I’m not saying that it’s your extra-curricular activities that will nail the job, but it may sway things in your favour. For instance, if you coach little-league or you’re a developer that teaches code to under-privileged children, you’re likely a team player that encourages others and would perhaps be open to future leadership responsibilities within your organization.
It doesn’t really matter what your interests are – well, within reason (!) – but having an active, engaged life outside of work can say a lot about what your engagement level will be with your new employer.
by Pamela Inglis
Manager Recruiting/Senior Consultant
A Brief History of Pride Toronto
After the words of Pierre Trudeau in 1967 stating that “the state has no place in the bedrooms of the nation”, Toronto activists started to organize the city’s first celebrations of gay culture.
Now in 2018, we have an entire month dedicated to celebrating the LGBTTQQIAAP/LGBTQQIP2SAA community.
It all began in 1971 when the Community of Homophile Association of Toronto (CHAT) and Toronto Gay Action gathered at Hanlan’s point with 300 plus attendees to host a picnic to unite the queer community. This one gathering grew annually, and in 1974 it became Toronto’s first ‘Pride Week’ with a march down Queen Street in support of Gay Rights.
Despite all of this, the gay community of Toronto was still viewed with suspicion.
On February 5th, 1981 ‘Operation Soap’ was carried out where Metro Toronto Police raided a series of bathhouses in the Church and Wellesley area (now known as the ‘Gay Village’ and arrested 306 people.
It was nearly 10 years later in 1991 that the City of Toronto made Pride Week an official event. In 1994, 50,000 marched during Pride Week wrapped in pink ribbon to form a human chain around the legislative assembly to protest the defeat of Bill 197, which would have provided the LGBTQ+ community with most of the same rights as same-sec couples, the largest LGBTQ+ political march in Canadian History.
20 years later, Toronto hosted WorldPride 2014 after winning 78% of the vote at the 28th Annual conference of InterPride. The 2014 Pride festivities saw the three marches we all know – the Trans march, the Dyke march, and the WorldPride Parade, with the Trans march and the Dyke march being the most political of the three. All three marches are the longest of their kind in Canadian history with over 12,000 people registered to march in the WorldPride parade and over 280 floats in a parade, which lasted over five hours, making it one of the longest parades in Canadian history. The festivities were capped off when a rainbow graced the skies of Toronto.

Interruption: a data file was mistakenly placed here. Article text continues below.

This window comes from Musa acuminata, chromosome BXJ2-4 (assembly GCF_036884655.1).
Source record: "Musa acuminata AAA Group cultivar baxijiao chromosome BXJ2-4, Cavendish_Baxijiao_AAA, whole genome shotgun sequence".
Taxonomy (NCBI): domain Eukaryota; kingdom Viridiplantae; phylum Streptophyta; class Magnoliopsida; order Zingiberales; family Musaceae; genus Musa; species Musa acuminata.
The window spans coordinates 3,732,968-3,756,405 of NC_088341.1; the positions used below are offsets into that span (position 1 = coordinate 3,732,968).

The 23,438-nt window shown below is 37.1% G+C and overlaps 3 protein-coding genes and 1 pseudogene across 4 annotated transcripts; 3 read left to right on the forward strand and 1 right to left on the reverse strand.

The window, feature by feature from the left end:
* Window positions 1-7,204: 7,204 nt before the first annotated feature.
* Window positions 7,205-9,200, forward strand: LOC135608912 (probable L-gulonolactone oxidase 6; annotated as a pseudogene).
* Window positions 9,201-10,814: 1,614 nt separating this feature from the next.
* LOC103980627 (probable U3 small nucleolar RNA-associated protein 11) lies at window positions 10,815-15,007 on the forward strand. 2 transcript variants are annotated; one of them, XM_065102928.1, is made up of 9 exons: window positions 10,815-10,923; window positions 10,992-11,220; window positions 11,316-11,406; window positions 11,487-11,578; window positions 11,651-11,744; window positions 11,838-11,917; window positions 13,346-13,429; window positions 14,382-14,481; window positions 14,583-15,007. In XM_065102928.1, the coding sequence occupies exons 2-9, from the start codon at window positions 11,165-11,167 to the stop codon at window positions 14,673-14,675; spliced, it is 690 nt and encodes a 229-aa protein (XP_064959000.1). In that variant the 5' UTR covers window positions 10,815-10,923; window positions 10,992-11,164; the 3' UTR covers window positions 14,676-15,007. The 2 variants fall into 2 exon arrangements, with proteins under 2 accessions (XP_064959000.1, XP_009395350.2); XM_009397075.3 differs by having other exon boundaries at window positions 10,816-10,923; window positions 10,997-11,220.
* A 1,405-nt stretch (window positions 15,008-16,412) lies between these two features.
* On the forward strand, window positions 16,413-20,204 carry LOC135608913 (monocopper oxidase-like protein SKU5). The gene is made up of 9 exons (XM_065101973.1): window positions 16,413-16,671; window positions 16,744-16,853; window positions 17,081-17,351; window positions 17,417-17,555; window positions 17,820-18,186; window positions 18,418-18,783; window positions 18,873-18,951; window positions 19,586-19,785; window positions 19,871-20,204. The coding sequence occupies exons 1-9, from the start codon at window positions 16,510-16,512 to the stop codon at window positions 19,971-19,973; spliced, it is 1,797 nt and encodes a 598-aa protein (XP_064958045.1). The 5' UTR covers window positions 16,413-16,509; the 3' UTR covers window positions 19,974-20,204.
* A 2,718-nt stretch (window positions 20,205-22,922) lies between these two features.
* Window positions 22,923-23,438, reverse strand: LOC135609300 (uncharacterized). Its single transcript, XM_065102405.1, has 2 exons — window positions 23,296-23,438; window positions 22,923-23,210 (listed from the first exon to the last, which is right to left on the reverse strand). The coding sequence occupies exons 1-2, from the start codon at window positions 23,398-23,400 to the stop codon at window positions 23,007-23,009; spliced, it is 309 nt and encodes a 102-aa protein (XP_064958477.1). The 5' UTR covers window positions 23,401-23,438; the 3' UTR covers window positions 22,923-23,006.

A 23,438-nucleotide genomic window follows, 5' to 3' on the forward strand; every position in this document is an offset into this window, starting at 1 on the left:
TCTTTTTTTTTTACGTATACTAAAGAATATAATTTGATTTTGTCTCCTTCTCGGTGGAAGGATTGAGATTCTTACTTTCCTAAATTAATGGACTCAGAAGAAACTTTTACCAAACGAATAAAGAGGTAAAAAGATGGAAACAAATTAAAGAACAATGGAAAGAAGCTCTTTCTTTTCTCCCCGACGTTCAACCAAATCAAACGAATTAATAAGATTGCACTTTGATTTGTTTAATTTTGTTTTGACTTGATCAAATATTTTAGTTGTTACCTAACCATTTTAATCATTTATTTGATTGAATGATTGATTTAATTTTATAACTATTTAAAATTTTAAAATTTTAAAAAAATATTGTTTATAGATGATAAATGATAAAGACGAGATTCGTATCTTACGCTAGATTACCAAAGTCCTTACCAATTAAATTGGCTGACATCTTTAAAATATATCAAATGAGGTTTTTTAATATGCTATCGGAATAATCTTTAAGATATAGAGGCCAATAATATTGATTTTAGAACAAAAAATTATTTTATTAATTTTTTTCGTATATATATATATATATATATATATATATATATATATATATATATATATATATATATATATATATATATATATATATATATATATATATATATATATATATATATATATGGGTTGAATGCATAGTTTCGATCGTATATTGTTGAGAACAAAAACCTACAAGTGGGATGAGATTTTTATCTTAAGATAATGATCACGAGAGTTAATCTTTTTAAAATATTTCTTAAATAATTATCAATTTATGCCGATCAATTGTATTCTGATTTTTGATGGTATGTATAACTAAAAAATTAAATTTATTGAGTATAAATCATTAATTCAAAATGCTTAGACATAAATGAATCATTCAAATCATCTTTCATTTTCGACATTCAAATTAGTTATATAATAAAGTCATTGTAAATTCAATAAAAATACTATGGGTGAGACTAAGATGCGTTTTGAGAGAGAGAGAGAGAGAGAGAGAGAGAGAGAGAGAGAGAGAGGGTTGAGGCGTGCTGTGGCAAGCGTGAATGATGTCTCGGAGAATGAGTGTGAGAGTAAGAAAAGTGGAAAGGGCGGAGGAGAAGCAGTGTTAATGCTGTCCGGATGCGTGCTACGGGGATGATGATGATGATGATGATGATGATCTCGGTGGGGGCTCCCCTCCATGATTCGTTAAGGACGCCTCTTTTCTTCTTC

What once began as a picnic on Hanlan’s point with 300 plus attendees is now a month long celebration of the LGBTQ+ community, shared worldwide as Pride Month, culminating for Toronto with the annual Pride Parade. The procession will begin at 2PM at the corner of Bloor and Church, and makes its way down Yonge to the stage at Dundas Square on June 24th.
The parade coincides with the PRIDE Toronto Street Fair which takes over Church Street from Carlton Street to Dundas Street from June 22nd to 24th.
The festival guide for #prideTO is available on pridetoronto.com and details the events being held month long, culminating in the Pride Festival June 22nd-24th 2018.
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What’s Happening in Toronto this June and July
June 24th, July 29th, 12pm – 7pm,
PRIDE Toronto Street Fair 2018
& Toronto Pride Parade 2018
Redpath Waterfront Festival 2018
June 22nd – 24th
Canada Day Weekend
June 29th – July 2nd
Caesar Fest 2018
225 Richmond St. West
Toronto Outdoor Picture Show
July 5th, 12th, 19th, 26th at 7 PM
Corktown Common Park
And you can download a PDF version here